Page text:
Most high-end flylines these days come with a loop already formed at the terminal ends of the line. There are people who believe that you should fashion your own loops – if you’re one of those people then you probably already have a favorite method.
For those that either have no experience with the procedure or come across an older line with no welded loops, here is the technique that I use most often. Thanks to the guys at InTheRiffle.com for posting that up for all of us. In a slight but important difference, I'll use Dacron for the wraps, which forms a flatter knot for a more streamlined finish. I dap the Dacron with just a bit of a super glue, and slick over the entire connection with something like Loon's UV Knot Sense or Aleene's Fabric Fusion. Be careful to not over-saturate the connection with the super glue, as it can crack your fly line. Other options include the commonly used and functional nail-knot connection, but I generally avoid this technique in favor of the welded loop.
Capt. Bruce Chard and Deneki Outdoors has put up a video that closely parallels the technique that I use to create whipped loops. 'Slinging' the bobbin around the flyline allows for a quick weld; with practice, you'll be able to fully weld and finish a loop in less than 5 minutes.
Assuming that you have a loop in your flyline, you then need to put a loop in the terminal end of your backing. For various reasons I will discuss later, I use gel-spun braid backing. This can cause concerns when a big fish is putting a lot of pressure on the backing-flyline connection – the braid could literally cut straight through the flyline. To help alleviate this issue, on my big-game reels I use a multi-loop system, as beautifully illustrated here by Cam Sigler.
Based on a Bimini Twist, this knot allows for the pressure from the backing to be spread over a larger surface area on the loop and eliminate the chance that it will cut through your flyline.It's a little tricky, but worth the practice.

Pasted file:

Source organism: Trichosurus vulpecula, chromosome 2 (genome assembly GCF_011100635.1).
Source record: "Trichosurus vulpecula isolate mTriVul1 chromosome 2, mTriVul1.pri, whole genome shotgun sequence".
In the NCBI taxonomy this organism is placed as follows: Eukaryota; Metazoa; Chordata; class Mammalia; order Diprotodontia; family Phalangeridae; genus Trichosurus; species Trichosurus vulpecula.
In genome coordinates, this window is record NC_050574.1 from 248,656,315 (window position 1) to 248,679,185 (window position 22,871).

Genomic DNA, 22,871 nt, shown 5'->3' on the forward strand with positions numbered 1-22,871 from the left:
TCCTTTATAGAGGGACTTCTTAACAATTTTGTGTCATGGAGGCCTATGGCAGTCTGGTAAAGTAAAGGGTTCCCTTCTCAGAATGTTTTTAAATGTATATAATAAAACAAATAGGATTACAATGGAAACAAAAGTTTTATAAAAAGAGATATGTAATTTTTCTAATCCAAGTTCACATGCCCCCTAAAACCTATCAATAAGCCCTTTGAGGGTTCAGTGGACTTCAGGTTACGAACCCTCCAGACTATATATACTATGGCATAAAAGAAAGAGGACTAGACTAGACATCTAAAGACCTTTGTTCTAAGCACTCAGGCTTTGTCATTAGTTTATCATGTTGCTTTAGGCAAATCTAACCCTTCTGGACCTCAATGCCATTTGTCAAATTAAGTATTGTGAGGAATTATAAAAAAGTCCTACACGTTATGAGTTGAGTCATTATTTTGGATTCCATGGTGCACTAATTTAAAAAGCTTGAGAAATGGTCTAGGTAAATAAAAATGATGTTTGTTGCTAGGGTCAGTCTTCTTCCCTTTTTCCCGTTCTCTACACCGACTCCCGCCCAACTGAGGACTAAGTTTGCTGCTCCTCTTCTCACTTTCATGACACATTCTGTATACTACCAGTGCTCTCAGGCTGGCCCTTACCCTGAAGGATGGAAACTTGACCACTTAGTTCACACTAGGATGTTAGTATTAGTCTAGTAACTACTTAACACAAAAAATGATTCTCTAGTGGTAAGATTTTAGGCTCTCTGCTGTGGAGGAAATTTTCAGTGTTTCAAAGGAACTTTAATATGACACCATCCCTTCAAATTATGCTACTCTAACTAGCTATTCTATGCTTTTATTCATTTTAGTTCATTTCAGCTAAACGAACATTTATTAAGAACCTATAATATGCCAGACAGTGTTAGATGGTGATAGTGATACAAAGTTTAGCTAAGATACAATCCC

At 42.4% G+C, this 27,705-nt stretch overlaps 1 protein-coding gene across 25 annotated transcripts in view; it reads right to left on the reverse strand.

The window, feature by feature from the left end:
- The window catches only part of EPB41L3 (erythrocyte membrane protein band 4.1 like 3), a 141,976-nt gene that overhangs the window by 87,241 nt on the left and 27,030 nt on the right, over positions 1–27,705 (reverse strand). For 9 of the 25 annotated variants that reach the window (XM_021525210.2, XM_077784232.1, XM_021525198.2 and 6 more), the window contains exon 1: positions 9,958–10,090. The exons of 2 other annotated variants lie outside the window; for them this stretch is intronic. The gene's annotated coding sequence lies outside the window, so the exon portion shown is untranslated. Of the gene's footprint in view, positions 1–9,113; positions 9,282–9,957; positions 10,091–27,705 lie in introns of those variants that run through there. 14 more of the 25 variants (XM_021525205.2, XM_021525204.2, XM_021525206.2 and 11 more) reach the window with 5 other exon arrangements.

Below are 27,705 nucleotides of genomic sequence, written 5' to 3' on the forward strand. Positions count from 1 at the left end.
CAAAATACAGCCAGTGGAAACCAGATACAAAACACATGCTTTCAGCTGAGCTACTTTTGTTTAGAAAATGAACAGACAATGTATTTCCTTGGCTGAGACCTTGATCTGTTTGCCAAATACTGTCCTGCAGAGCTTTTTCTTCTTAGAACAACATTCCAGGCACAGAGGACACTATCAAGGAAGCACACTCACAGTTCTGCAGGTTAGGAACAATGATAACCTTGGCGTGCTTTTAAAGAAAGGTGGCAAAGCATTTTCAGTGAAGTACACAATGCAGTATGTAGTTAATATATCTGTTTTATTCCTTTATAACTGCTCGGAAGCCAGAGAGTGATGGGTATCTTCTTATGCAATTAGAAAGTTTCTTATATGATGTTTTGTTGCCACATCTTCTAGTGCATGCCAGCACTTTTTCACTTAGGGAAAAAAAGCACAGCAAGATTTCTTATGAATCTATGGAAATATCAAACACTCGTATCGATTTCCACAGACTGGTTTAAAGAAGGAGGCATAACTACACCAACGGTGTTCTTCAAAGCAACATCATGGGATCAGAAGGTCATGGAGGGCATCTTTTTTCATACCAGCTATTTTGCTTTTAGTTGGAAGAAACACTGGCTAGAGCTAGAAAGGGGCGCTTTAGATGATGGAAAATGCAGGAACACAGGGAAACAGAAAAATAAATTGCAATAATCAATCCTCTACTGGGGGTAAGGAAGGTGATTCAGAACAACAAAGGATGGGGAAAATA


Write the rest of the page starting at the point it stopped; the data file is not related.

Now, once your flyline is wound on and you’re ready to set a leader up, you’re going to have to ask yourself a couple questions. First of all, where are you fishing? So far I have described rigging for my big game equipment, so we’ll assume a suitable location. The jetties, surf, or a boat somewhere nearshore all come to mind. The critters that lurk out there are often big, and often toothy. I don’t mean ‘scrape you up a little’, toothy – I mean slice you to the bone if you’re careless. So that obviously presents a bit of a dilemma in how you construct your leader.
In general, I have more confidence in fluorocarbon leaders. Being extra careful with settling your knots and making sure that everything is secure is more important than with monofilament, but the resulting leader hides from the fish more effectively. For most of my big game applications I rely on fluro, but there are times when mono is more effective especially when fishing small topwaters like gurglers in very shallow water. In skinny conditions, the tendency of mono to float helps keep your fly on top where it belongs.
The opposite can be true too – when sightfishing with crab flies, it can be helpful to have a mono tippet to help keep the line out of the grass.
Jetty leaders I tend to construct in a 50-30-20 progression. This setup works well when targeting species such as Spanish mackerel, ladyfish and redfish. The extra-heavy butt section helps turn over the big flies you may be throwing, especially if fishing topwaters. However, there are situations when I’ll just go with a straight 30lb leader. This is a very useful tactic when I break off a leader on a rock (or fish), and need to quickly get back into fishing, or I am fishing a shooting-head system and need the leader to be thinner diameter so that it sinks well. If tarpon are the target species or if I just think I have a good chance of hooking one incidentally, I will put 10-12” of 50lb fluro on as a bite tippet. This can come in handy for Spanish macks as well – keeps them from slicing through your tippet as easily.
You might be tempted to say, well what the heck, why shouldn't I just go with a straight 50lb leader and cut to the chase!
There is another reason I will go with the 30lb leader – when it comes time to break off a fly which refuses to budge from the clutches of rocks, that 30lb is going to pop before your fly line does. When you’re losing 6-8 flies to the rocks in a day, that makes a big difference.
Bust a leader, save a flyline.